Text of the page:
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More than a Drizzle: Summer storms in the prairies total $120M in damage, according to IBC

Edmonton, Alberta — The Insurance Bureau of Canada (IBC) has been tallying up damage costs and has found that the prairies have taken a hit of $120 million in insured damage this summer, following two significant storms.

Strong winds, hail and rain on July 22 caused $56 million in insured damage, while severe storms on Aug. 31 brought flash flooding and large hail that caused a further $64 million in insured damage, according to initial estimates from Catastrophe Indices and Quantification Inc. (CatIQ).

“Again this summer, Canadians across the prairies had their homes, vehicles and businesses damaged by heavy storms,” said Aaron Sutherland, v-p of IBC’s western and pacific divisions. 

“Our thoughts are with those who have been affected by these storms. Canada’s insurers are here to help. Anyone with questions about their home or business insurance should call their insurance representative or IBC’s Consumer Information Centre at 1-844-2ask-IBC.”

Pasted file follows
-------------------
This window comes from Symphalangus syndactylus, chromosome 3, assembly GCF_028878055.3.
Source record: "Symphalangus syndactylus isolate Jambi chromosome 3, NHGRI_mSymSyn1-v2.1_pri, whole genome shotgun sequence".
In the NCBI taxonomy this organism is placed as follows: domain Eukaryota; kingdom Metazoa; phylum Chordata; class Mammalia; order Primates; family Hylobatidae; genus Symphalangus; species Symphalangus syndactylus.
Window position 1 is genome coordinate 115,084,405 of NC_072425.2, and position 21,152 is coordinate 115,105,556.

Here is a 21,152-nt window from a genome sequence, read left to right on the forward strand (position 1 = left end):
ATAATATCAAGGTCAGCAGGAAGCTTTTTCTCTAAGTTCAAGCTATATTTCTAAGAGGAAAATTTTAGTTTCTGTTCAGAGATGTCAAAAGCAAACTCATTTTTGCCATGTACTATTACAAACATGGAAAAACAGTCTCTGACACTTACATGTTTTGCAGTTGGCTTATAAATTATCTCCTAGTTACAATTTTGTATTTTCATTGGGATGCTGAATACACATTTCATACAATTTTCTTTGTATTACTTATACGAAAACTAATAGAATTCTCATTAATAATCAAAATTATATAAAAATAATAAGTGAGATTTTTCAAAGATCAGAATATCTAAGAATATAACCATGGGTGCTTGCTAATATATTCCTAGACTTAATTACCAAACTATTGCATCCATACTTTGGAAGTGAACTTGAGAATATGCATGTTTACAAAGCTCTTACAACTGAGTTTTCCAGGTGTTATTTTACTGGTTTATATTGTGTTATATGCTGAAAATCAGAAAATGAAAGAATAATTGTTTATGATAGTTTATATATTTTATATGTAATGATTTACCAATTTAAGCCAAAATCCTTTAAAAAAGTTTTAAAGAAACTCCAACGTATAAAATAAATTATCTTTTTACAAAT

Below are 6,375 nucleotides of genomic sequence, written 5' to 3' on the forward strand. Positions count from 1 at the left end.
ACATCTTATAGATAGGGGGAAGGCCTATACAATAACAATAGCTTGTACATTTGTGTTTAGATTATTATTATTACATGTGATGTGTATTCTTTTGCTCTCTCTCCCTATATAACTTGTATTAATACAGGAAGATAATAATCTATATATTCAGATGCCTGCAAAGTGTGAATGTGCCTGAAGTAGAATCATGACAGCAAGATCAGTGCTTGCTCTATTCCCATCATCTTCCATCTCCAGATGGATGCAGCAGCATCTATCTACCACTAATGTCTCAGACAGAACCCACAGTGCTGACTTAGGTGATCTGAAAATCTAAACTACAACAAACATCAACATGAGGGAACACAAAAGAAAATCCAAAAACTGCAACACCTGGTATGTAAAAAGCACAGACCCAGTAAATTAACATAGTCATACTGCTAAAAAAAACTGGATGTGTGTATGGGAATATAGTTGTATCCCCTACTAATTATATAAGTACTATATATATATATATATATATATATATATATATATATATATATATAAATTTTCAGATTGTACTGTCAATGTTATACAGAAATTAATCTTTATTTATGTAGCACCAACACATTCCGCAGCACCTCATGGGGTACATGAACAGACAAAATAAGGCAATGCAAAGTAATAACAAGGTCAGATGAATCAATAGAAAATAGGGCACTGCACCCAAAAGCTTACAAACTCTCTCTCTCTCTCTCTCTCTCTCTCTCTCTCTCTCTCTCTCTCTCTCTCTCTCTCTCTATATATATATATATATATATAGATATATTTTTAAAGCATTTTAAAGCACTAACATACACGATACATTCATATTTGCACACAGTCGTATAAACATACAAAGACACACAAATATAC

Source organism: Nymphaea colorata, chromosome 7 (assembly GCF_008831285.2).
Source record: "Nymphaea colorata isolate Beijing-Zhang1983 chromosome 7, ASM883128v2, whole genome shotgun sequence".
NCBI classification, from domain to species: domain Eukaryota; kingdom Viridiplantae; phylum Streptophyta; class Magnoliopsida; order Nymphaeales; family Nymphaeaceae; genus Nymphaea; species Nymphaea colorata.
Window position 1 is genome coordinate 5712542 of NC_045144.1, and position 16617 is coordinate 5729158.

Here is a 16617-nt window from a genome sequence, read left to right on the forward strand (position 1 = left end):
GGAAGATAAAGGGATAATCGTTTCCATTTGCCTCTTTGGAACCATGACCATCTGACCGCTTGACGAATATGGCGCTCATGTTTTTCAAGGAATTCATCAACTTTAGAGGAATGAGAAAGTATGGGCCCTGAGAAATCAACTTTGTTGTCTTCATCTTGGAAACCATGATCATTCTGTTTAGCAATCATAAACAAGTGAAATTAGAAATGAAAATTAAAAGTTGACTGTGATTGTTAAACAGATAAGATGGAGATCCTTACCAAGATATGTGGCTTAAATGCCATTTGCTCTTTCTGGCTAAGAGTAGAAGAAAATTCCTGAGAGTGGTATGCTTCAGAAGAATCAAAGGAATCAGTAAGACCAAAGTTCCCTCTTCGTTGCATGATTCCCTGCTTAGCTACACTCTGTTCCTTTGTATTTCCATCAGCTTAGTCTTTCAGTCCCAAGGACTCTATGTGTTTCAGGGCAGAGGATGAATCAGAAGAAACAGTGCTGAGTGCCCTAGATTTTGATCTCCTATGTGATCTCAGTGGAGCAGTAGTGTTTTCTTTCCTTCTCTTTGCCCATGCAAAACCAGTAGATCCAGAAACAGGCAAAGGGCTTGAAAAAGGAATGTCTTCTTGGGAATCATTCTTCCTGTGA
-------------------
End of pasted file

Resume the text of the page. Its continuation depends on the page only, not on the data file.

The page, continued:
IBC is trying to assure the public that as severe climate events such as these become more frequent, IBC will continue to be there to support Canadians in their recovery.

“As our climate changes, the frequency and severity of weather events is on the rise, and so too are the financial costs borne by insurers and taxpayers,” said Sutherland. 

“Nowhere is this more true than in Alberta. Of the ten most costly natural disasters in Canadian history, six of these have hit Alberta.”

These damage reports come following another early-July hailstorm in Calgary where IBC reported that more than $500 million in insured damage had been incurred.

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